Everyone procrastinates. More so in this day and age of distractions where you can easily get distracted by a beep of your phone, a TV show, emails, and cat videos. It’s hard to start doing things that actually matters and be productive. How hard it is to make up your bed, to sweep the floor, to take a bath, or even change into clean clothes after work? The answer, as many lazy people would attest, is very hard. Sure, technically, it’s as simple as, in the words of Shia LaBeouf, “just do it”, but ask any lazy person and they’ll have a million reason not to. After all, who can resist the temptation to watch that newly uploaded Fails of the Week video, right?
I know because I am one of those people you call lazy. I wish that the floor would sweep itself and I wish that my term paper would magically write itself. But this isn’t Hogwarts where “there’s a spell for that”. This is real life where, as unfortunate as it is, you can’t expect things to be done by itself without you actually making an effort.
If you’re a lazy person, this thought will actually make you shake your head in disappointment.
Procrastination is delaying the inevitable
Here’s the scary bit about procrastination. No matter how you spin it, the consequences will eventually bite you in the rear. After all, procrastination is basically delaying the inevitable. That thing—whatever the thing is—needs to be done, whether now or later, or else a chain reaction of bad things will happen.
An example: let’s say it’s Monday and the work is stressing you out. When you get home in the evening, all you want to do is to hit your head onto the pillow, not even first removing your work clothes your socks, let alone take a bath! So, like a robot, you drop your bag on the floor and drone on straight to bed where you just shut yourself down and sleep like a baby. The next morning you snoozed too much and woke up very late. When all you wanted is a peace of mind in the morning to prep yourself for work, you haven’t even gotten out of yesterday’s clothes yet. So you jump out of bed, all sleepy and light-headed, and begin hurrying to remove your clothes. Finally, you leave work not only feeling groggy, but also because there’s simply too much stress in the morning with nobody else to blame but yourself.
And then you remember that you haven’t done that deck for today’s presentation yet. Oh, crap.
First things first!
You can see the horrifying consequences of delaying what needs to be done. So how do you beat it? Well, one method that I do that actually makes me more productive is a method that I call First Things First, or FTF in short.
In a nutshell, FTF means doing the easiest thing first. Easiest can mean things that are the closest in proximity or requires the least effort or the least consideration. FTF shouldn’t make you think too much.
Here are the steps on how I do it.
- Think about the easiest things that needs to be done and make an imaginary list in your head, going from the super-easiest things on the very top to the least-easy things on the bottom,
- say the words, “First things first!” out loud or quietly while still thinking about the aforementioned imaginary list, and, finally,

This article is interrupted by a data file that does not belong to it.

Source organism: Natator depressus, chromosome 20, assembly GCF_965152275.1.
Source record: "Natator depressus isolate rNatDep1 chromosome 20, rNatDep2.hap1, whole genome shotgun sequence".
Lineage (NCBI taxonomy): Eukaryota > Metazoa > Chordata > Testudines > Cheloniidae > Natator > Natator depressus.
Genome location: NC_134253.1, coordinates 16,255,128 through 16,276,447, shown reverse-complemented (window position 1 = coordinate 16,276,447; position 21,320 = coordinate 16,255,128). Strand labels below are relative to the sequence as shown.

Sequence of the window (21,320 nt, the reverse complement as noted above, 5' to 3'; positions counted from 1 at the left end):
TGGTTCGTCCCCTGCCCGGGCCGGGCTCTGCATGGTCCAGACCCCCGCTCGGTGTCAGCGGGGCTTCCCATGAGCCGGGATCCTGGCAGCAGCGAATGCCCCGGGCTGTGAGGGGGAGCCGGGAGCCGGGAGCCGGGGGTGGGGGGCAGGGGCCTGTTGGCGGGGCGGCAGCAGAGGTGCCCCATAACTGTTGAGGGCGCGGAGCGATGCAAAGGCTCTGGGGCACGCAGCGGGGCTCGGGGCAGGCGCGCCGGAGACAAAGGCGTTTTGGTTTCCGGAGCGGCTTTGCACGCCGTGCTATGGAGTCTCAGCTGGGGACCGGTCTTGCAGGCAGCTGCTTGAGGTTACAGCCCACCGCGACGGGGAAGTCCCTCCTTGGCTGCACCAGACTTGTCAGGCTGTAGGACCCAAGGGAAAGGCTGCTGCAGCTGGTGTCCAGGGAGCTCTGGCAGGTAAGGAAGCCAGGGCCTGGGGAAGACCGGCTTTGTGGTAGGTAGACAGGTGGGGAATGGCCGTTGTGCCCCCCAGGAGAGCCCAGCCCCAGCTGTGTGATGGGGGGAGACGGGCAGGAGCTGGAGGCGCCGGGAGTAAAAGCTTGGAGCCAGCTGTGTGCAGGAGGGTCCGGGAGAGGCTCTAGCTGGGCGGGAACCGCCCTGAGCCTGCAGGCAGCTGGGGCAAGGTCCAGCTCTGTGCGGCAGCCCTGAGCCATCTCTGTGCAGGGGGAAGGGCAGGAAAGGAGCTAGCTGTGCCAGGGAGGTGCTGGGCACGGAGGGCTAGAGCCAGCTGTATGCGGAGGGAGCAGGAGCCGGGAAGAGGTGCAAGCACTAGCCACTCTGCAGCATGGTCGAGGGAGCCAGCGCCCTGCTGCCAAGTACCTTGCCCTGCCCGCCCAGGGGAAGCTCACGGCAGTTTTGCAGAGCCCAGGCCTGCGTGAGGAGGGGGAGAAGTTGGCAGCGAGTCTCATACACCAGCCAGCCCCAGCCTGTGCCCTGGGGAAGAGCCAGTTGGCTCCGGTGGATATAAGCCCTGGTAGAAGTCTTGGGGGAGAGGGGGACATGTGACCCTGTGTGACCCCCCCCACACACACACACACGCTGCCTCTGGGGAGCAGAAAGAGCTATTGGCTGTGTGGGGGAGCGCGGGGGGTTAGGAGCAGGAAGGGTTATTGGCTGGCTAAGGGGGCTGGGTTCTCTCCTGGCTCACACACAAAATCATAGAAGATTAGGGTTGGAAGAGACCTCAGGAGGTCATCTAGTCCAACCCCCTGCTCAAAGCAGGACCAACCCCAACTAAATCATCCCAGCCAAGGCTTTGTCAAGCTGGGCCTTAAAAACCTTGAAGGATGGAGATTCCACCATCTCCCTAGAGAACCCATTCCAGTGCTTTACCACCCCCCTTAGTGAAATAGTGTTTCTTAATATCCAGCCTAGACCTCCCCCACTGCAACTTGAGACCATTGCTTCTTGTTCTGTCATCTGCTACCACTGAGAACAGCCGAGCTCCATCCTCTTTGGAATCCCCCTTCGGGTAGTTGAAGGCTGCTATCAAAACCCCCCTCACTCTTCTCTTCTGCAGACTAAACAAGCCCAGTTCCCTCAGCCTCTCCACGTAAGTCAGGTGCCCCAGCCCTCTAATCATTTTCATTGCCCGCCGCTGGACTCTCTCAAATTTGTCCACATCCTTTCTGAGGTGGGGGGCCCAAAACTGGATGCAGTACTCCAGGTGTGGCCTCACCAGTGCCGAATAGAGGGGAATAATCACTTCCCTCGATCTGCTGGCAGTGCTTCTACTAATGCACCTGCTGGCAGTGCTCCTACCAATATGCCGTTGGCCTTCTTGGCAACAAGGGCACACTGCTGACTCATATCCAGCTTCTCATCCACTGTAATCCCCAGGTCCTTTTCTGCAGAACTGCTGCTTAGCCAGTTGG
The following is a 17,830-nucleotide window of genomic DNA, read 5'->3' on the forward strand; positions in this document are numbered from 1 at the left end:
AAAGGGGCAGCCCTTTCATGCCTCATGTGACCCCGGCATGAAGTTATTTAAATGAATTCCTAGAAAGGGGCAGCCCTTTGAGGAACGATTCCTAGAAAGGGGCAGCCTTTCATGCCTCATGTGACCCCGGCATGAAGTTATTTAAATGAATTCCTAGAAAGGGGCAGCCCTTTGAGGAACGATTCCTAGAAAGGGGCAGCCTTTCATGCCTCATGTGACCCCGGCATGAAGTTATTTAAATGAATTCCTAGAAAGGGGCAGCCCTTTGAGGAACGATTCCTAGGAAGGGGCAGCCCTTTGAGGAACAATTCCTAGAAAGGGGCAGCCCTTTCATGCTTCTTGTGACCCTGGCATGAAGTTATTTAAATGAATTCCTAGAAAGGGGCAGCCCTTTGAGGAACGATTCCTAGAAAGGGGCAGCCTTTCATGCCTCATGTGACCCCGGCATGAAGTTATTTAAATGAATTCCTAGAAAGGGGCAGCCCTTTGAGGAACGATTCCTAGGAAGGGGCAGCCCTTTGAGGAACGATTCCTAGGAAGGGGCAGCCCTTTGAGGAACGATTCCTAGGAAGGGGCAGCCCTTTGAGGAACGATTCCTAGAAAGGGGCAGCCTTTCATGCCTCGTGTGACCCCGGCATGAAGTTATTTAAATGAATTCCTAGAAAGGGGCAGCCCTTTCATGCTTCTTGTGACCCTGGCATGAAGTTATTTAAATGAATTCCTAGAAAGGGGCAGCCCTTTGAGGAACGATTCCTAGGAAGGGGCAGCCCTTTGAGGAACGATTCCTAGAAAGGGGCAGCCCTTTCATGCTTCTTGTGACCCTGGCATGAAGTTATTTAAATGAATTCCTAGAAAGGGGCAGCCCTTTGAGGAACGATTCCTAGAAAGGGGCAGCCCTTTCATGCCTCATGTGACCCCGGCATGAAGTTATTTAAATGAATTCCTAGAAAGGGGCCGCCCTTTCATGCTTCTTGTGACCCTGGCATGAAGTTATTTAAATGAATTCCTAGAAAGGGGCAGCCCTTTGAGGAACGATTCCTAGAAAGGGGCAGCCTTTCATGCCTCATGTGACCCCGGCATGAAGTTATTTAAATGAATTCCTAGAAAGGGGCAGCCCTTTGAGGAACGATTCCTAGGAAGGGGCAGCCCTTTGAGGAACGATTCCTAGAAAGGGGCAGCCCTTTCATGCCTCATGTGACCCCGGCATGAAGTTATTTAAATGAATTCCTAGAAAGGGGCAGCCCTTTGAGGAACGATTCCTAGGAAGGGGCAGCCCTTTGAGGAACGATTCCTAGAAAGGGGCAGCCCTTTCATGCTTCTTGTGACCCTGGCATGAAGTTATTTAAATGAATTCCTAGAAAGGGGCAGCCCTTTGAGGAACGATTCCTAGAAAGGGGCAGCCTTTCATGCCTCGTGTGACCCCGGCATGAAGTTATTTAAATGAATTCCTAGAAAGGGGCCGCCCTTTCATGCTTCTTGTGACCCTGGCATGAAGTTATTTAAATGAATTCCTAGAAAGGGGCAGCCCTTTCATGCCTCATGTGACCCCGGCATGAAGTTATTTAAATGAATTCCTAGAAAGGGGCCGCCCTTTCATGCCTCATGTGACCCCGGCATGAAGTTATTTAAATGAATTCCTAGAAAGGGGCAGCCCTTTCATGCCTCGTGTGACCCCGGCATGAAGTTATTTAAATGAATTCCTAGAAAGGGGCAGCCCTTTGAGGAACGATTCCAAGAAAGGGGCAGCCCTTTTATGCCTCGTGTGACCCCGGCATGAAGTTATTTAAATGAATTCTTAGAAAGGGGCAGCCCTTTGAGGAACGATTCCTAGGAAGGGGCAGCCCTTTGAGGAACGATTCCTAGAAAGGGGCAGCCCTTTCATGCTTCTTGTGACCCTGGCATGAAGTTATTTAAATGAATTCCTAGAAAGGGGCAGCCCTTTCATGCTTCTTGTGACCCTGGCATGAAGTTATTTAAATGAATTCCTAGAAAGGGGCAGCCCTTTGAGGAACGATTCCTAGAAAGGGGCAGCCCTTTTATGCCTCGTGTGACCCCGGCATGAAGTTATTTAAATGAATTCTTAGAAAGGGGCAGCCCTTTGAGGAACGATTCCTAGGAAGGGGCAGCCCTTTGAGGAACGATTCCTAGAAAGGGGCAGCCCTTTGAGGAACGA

- do the things in that imaginary list in the exact order you thought of them.
Step 2 may sound ridiculous but saying the words out loud actually makes the whole thing work like a charm. (There’s a reason why the wizards of Hogwarts say a spell out loud before seeing it work.)
Going back to the previous example of that horrible Monday evening, instead of heading straight to bed, you think of the following things first: 1) put down the bag, 2) take off your shirt, 3) take off your pants, 4) change into fresh clothes, 5) put the dirty clothes in the laundry bin. Right before you open the door, you say, “First things first!”. When you open the door, you do exactly the things in that order.
Another example is when you’re writing an article, think about the subtopics that you want to cover going from the easiest to the least easy, say the words “First things first!”, and you do the research in that order.
The two scenarios above are, of course, merely examples to illustrate how FTF works. Again, the point of First Things First is to do whatever things are the easiest first.
Think. Say. Do.
While recovering from procrastination will take time, simply thinking about and doing the easiest things that you can do first helps a lot. When you feel like you can’t do things simply because you don’t feel like doing them, but they are important, remember the First Things First principle: Think, Say, Do.
A little bit of a disclaimer, I am by no means an expert (not even a novice) in psychology nor do I have a sort of scientific explanation behind this so-called “method”. The reason I’m writing, and sharing, this is purely because I used to be a chronic procrastinator and, in my effort in recovering from that, this method has been working well in my case. It’s also worth mentioning that the FTF principle is by no means the surefire way of getting out of procrastination, especially those who suffer from the chronic kind. It’s merely a way of pushing myself to go that extra mile (or kilometer, I guess) in making a simple effort to getting things done, which, in turn, hopefully helps to shake off that extra strain from an already stressful day.
What do you think of the First Thing’s First principle? Do you agree or disagree? Have you tried a similar principle yourself or, better yet, more productive principles or methods? Please let me know in the comments!